The New Manual DSLR Project

Hi, and welcome to my blog. The Manual DSLR Project was started March 30, 2010 with the intent of devoting one year to learning how to use my Nikon D300 in manual mode. I invited you to join me as I took this journey. You celebrated with me as my fingers began to remember which wheel adjusts the shutter speed and which controls the aperture settings. I was brutally honest in sharing my mistakes.

A year passed quickly...and I achieved my goal of demystifying the manual operation of my camera.

While the Manual DSLR Project was intended to be bound by time (one year), I am eager to keep the conversation going. So look for additional posts on anything related to photography. And interact. Let me know if you are reading the blog and find it useful.

All the best...

Wednesday, January 12, 2011

Workflow Using Lightroom 3 - part 1

We are 288 days into the Manual DSLR Project and I am feeling pretty good about my ability to use my D300 in manual mode. The adjustments are becoming more natural. Muscle memory is taking over and it is almost like the camera is becoming an extension of my body. Okay, that sounds a little weird, but you know what I mean. I am no longer having to think about "increase shutter speed" or whatever. In the true spirit of Nike... I "just do it". Mission accomplished? Yes. To some extent at least.

Like any self-improvement project, overall improvement is the goal. And since I have been shooting more I have fine tuned my editing workflow as well. This process started when I watched a Chase Jarvis video outlining his workflow. Suffice it to say that I am not Chase Jarvis, nor do I have have his budget. So I adapted my own workflow based on my needs and resources. We will take a few minutes to talk about that today.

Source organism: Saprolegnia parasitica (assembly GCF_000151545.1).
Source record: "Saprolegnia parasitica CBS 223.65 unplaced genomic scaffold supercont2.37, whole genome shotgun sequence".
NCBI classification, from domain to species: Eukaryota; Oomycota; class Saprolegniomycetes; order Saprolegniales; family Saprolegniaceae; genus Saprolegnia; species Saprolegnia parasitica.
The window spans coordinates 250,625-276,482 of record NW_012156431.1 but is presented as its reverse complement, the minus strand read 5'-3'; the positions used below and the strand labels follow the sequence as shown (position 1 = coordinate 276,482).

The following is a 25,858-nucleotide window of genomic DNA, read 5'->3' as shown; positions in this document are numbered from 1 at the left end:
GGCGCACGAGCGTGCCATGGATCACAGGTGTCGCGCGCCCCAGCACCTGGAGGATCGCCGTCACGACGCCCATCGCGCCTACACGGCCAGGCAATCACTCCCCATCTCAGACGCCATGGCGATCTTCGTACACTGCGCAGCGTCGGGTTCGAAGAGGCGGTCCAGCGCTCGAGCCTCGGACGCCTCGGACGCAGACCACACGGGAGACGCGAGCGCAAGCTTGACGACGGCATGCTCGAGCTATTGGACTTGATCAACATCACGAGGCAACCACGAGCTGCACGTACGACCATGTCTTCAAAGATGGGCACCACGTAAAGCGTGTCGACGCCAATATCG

Once I have images on a card, I use a CF card reader to plug the card directly into a USB port on my MacBook. There is already an external hard drive hooked up to the computer with a Firewire 400 connection. I open Lightroom 3 and tell it to copy the files on the card to my hard drive. In addition, I have it to send a duplicate to a folder on my external hard drive.

Once all the files are imported, I go through my first weeding process. Since I have it set to automatically eject my card after import, am free to remove the card and set it aside. I will format it in the camera later.

I now move from the Library module to the Develop module in Lightroom. I now go through a quick rating of the images. If they are usable, I mark them with a 3. If they are no good at all and I plan to delete them, I do not rate them. If they are part of an HDR series of bracketed shots, I mark them with a 1. While this is different from most rating systems, it works for me. It it is a marginal image that I might use in a pinch, I'll mark it with a 2.

I can now filter for 3 stars for higher and begin to select the best images by upgrading them to a 4 or 5 as appropriate. Once I have the photos that I am going to post process, I will begin to tweak them as needed. More about that in part 2 of this post.

For now here is a photo of our cat, Zeke, who was kind enough to model for me as he took in the sun through the library window. If you look closely in his eye you can see a reflection of me taking the shot. (See photo below).

This image was shot in Aperture priority at f5.6, ISO 400, 1/6 second. After I took a few of these at slow shutter speeds I changed to ISO 1600 to shoot the rest. Again, while this project is about learning manual mode, it does not stop me from using whatever set of tools I feel necessary to get the shot. In this case, a jittery cat calls for Aperture priority.

Hope you enjoy. Look for part 2 coming soon.

All the best...Mike

1 comment:

  1. Great post Mike! It's interesting to see how others do these things. I'm always looking for tips to improve my own workflow.
    Keep it up! :)
    // Simon Wallerstedt